TAMPA, Fla. (WFLA) — The summer solstice marks the official start to the (astronomical) summer season and typically occurs on June 20th, 21st, or the 22nd every year.
It is the day with the longest amount of daylight in the Northern Hemisphere and shortest amount of darkness.
Earth has four different seasons due to the 23.5 degrees tilt of the earth’s axis. The tilt remains unchanged throughout the year meaning half the year, the north pole is tilted more toward the sun and the other half it is tilted away.
The start of each season is determined by the position of the earth in orbit around the sun and which direction the tilt is pointing.
The day and exact moment in time the summer solstice (for the northern hemisphere) is determined is when the sun reaches its highest latitude or the point at which it is as far north from the equator as it will get all year.
At this moment, the sun is directly in line with, or overhead of, the imaginary line circling the globe 23.5 degrees north of the equator, known as the tropic of cancer.
Another way to look at it is when Earth’s North Pole is pointed toward the sun and is receiving the most amount of sunlight possible. This point also marks the start of astronomical winter for the Southern Hemisphere, as the South Pole is pointed as far away from the sun as possible and receives no sunlight during this time.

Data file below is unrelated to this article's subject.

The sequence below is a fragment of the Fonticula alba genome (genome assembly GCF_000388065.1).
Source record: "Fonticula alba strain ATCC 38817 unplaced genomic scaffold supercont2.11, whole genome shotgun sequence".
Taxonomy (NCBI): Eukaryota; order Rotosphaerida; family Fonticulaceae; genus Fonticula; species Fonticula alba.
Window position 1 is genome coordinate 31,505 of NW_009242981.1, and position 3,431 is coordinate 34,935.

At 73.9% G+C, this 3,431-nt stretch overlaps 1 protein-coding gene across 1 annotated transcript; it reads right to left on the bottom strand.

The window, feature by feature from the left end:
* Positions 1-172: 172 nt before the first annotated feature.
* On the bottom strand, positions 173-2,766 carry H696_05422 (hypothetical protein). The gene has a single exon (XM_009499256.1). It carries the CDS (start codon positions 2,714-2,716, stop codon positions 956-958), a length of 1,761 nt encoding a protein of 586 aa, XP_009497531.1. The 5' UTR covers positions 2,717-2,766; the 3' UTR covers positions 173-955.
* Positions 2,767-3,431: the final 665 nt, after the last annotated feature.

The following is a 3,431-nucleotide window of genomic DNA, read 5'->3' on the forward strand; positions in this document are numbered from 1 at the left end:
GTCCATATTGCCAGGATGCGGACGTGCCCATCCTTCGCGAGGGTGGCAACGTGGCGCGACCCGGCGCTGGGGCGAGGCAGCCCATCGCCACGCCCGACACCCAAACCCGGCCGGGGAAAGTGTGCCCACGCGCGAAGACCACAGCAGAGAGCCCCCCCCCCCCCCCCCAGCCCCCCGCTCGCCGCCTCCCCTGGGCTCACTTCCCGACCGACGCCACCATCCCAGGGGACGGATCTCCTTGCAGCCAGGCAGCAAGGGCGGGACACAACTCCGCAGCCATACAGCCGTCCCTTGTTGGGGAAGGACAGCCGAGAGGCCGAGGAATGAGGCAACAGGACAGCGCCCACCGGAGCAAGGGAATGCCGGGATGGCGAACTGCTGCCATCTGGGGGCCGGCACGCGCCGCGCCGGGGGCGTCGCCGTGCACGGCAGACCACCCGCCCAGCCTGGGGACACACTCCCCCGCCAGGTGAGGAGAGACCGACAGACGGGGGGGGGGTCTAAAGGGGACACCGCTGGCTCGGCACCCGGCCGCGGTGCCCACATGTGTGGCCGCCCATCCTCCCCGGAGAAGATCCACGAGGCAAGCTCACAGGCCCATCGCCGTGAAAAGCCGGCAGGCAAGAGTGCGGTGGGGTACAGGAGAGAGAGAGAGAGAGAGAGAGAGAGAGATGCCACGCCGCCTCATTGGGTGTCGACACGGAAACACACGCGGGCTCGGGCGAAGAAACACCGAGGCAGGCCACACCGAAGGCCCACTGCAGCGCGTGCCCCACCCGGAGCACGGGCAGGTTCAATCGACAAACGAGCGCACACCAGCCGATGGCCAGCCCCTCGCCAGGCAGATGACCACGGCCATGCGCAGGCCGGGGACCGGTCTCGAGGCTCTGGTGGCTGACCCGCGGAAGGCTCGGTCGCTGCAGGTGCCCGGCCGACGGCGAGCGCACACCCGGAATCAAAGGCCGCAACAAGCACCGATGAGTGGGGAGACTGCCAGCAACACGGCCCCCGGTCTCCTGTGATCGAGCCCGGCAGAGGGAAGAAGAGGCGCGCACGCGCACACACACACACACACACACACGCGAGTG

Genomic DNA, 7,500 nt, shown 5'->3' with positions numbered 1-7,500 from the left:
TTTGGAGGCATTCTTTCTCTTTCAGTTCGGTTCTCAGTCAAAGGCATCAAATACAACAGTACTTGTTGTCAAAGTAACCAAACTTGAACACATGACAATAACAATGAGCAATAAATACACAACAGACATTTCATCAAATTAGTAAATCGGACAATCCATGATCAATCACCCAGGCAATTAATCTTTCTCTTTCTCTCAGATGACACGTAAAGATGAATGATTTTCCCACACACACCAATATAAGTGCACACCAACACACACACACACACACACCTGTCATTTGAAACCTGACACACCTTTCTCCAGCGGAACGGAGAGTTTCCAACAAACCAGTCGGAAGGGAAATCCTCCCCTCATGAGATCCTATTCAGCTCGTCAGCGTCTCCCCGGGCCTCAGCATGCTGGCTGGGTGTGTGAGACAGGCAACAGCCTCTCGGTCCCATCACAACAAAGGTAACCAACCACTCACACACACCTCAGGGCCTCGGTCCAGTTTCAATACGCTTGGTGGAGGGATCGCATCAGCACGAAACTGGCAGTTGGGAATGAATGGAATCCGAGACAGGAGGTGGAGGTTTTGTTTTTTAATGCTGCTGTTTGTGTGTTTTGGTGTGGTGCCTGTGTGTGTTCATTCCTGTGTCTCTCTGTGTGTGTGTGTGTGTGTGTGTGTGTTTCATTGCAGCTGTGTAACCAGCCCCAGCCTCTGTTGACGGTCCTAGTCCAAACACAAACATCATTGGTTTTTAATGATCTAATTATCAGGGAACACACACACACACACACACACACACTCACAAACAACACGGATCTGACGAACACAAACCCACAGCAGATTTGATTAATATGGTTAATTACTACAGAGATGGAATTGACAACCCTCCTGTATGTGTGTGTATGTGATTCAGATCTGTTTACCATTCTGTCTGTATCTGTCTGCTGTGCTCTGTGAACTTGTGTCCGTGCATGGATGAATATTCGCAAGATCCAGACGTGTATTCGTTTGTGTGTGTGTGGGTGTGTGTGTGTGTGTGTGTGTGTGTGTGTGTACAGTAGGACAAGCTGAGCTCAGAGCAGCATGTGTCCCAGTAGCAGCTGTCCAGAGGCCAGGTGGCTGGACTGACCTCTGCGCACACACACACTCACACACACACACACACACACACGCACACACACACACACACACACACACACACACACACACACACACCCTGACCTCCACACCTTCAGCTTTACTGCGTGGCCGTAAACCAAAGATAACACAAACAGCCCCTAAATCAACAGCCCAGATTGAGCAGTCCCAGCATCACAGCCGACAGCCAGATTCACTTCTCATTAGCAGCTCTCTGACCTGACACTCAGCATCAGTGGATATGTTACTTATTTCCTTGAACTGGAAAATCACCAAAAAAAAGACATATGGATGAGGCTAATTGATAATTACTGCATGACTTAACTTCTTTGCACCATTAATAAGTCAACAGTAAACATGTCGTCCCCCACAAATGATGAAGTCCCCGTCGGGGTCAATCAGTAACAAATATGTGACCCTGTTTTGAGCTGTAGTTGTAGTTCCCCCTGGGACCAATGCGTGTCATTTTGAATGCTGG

This year, (in 2021), the summer solstice occurs at 11:32 pm ET on June 20. It occurs at the same time around the world.
Tampa will receive 13 hours, 54 minutes and 54 seconds of daylight, making it the day with the most amount of daylight and shortest night of the year.
Even though every day from here until the winter solstice in December will get shorter, the summer heat is just turning on and temperatures will stay warm for the next few months. The sun’s angle in the sky will slowly sink back south, but because the energy isn’t mostly being used to warm everything back up from the winter anymore, it is used to heat up the Northern Hemisphere.
Meteorological summer began June 1st and runs through August and is determined by the warmest months of the year. This makes it easier for meteorologists to compare seasons because each of the four is more equal in length and the start and end at the same date every year. Temperature and rainfall data can be analyzed more fairly and comparisons can be drawn more easily.
This is compared to the astronomical seasons which vary in length from season to season and from year to year because the earth’s orbit is an ellipse, rather than a circle, around the sun.
To prove that the tilt is what causes the seasons, it is important to know that the earth is at its closest point physically to the sun on the orbit in early January, which is when it is colder in the Northern Hemisphere.